Other Stuff:


These are the steam plumes from the UAF power plant. In Winter the whole Fairbanks area (the Tanana River Valley) is often under a very strong temperature inversion, in which cold surface air is overlain by warmer air above (I have often noticed my car thermometer climb several degrees F in the minute or so it takes to drive up on to the West ridge). One thing that happens under an inversion is that the atmosphere becomes extremely stable; there is almost no vertical motion of air. Smoke from a house chimney will spread out in a layer only a few meters above the ground. More powerful plumes like these may rise a couple hundred meters, but they too eventually lose their buoyancy and just fan out in a layer, as seen above. This is a problem for Fairbanks' air quality in Winter, which is why most cars here must have an emissions test every two years.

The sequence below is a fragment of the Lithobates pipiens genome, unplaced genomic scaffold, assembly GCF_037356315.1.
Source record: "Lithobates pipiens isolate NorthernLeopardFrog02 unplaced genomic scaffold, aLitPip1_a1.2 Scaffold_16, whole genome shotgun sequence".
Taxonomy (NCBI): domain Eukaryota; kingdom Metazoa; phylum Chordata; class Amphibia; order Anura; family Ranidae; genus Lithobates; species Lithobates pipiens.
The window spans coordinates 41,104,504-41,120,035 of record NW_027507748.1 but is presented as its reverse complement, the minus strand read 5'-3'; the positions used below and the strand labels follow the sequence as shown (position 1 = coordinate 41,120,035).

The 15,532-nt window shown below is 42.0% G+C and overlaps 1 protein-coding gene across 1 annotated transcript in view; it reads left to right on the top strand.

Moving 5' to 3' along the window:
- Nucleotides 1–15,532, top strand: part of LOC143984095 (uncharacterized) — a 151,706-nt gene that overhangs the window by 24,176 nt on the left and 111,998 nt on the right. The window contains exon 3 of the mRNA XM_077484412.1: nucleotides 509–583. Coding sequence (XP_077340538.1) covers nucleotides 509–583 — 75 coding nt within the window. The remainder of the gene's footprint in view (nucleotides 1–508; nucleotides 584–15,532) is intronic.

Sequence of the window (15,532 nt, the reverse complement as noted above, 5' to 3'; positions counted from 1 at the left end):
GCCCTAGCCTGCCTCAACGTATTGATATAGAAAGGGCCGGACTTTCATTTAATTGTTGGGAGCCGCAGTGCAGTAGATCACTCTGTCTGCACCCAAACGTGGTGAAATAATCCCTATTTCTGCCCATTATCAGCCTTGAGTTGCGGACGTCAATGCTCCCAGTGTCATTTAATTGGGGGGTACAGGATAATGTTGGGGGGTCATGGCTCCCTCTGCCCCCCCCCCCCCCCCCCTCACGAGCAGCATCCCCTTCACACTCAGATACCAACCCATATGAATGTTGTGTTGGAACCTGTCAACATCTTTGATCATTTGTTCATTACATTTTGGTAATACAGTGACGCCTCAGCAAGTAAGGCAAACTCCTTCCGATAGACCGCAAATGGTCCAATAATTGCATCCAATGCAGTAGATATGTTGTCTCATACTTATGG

Forest fires like these ones, burning south and southwest of Fairbanks in June 2001, are just part of Summer in interior Alaska. Being downwind of them can be miserable. In Alaska fires like these are only fought if they threaten human habitation; which means of course, that the places where people live are slowly becoming fire traps.


This pinkish color in the sky is called 'alpenglow' and is common in winter when the Sun is low; it appears in the direction opposite the Sun and is caused by the fact that the atmosphere scatters blue light alot better than red light, which is also why the sky is usually blue.
 

((If I ever get a picture of a "Green Flash" it will go here!))